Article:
Skip to Main content Skip to Navigation
New interface
Journal articles

BAHD1 haploinsufficiency results in anxiety-like phenotypes in male mice

Abstract : BAHD1 is a heterochomatinization factor recently described as a component of a multiprotein complex associated with histone deacetylases HDAC1/2. The physiological and patho-physiological functions of BAHD1 are not yet well characterized. Here, we examined the consequences of BAHD1 deficiency in the brains of male mice. While Bahd1 knockout mice had no detectable defects in brain anatomy, RNA sequencing profiling revealed about 2500 deregulated genes in Bahd1-/- brains compared to Bahd1+/+ brains. A majority of these genes were involved in nervous system development and function, behavior, metabolism and immunity. Exploration of the Allen Brain Atlas and Dropviz databases, assessing gene expression in the brain, revealed that expression of the Bahd1 gene was limited to a few territories and cell subtypes, particularly in the hippocampal formation, the isocortex and the olfactory regions. The effect of partial BAHD1 deficiency on behavior was then evaluated on Bahd1 heterozygous male mice, which have no lethal or metabolic phenotypes. Bahd1+/- mice showed anxiety-like behavior and reduced prepulse inhibition (PPI) of the startle response. Altogether, these results suggest that BAHD1 plays a role in chromatin-dependent gene regulation in a subset of brain cells and support recent evidence linking genetic alteration of BAHD1 to psychiatric disorders in a human patient.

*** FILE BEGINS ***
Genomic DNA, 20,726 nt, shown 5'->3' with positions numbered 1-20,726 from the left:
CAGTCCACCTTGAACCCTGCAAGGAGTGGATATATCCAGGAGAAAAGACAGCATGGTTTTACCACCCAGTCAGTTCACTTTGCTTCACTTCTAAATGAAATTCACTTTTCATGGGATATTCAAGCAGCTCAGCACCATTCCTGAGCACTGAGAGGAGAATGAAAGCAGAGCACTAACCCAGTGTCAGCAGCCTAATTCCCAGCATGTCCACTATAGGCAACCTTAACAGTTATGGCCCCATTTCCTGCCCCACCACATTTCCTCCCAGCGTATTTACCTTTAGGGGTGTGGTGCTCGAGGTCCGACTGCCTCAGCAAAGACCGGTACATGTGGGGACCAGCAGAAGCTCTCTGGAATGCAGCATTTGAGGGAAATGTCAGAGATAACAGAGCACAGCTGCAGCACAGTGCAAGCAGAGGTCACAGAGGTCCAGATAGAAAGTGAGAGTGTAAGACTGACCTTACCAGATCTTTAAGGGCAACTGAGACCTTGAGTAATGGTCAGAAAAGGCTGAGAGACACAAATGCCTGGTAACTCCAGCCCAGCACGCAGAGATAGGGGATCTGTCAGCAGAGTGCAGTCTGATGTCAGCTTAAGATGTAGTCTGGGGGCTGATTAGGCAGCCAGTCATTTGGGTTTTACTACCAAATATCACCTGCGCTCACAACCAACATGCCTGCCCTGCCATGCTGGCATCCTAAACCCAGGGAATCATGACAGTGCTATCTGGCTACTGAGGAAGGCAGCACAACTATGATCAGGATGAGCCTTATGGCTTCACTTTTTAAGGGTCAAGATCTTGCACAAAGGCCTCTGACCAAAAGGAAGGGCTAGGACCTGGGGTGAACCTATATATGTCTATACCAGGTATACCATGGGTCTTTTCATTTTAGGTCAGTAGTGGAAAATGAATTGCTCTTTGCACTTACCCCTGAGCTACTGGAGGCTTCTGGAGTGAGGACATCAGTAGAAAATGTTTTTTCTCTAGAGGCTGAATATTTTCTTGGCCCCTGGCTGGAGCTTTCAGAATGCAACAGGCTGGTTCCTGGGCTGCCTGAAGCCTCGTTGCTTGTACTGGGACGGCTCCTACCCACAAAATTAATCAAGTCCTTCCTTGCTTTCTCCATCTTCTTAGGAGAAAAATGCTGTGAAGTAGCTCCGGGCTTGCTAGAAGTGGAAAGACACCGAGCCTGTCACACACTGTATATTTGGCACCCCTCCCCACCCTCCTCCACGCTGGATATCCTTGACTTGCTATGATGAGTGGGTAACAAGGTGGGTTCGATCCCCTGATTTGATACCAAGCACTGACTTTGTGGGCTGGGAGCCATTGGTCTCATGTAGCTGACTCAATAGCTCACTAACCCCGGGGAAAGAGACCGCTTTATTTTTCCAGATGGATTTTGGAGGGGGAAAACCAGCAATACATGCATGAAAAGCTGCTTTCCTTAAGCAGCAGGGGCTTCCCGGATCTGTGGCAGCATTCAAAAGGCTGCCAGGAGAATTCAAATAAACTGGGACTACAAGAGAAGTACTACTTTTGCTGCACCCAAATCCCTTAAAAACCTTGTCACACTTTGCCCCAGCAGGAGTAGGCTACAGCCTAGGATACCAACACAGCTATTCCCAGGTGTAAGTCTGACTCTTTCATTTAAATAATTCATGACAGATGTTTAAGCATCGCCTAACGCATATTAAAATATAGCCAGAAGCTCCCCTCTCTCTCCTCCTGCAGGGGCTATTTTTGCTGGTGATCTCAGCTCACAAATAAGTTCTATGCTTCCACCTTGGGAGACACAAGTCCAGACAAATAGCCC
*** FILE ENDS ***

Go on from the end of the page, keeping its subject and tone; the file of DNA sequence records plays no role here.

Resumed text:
Complete list of metadata

Cited literature [84 references]  Display  Hide  Download
Contributor : Hugo Varet Connect in order to contact the contributor
Submitted on : Friday, May 15, 2020 - 8:59:26 AM
Last modification on : Friday, October 14, 2022 - 9:04:51 AM


Publication funded by an institution


Distributed under a Creative Commons Attribution 4.0 International License



Renaud Pourpre, Laurent Naudon, Hamid Meziane, Goran Lakisic, Luc Jouneau, et al.. BAHD1 haploinsufficiency results in anxiety-like phenotypes in male mice. PLoS ONE, 2020, 15 (5), pp.e0232789. ⟨10.1371/journal.pone.0232789⟩. ⟨pasteur-02585985⟩



Record views


Files downloads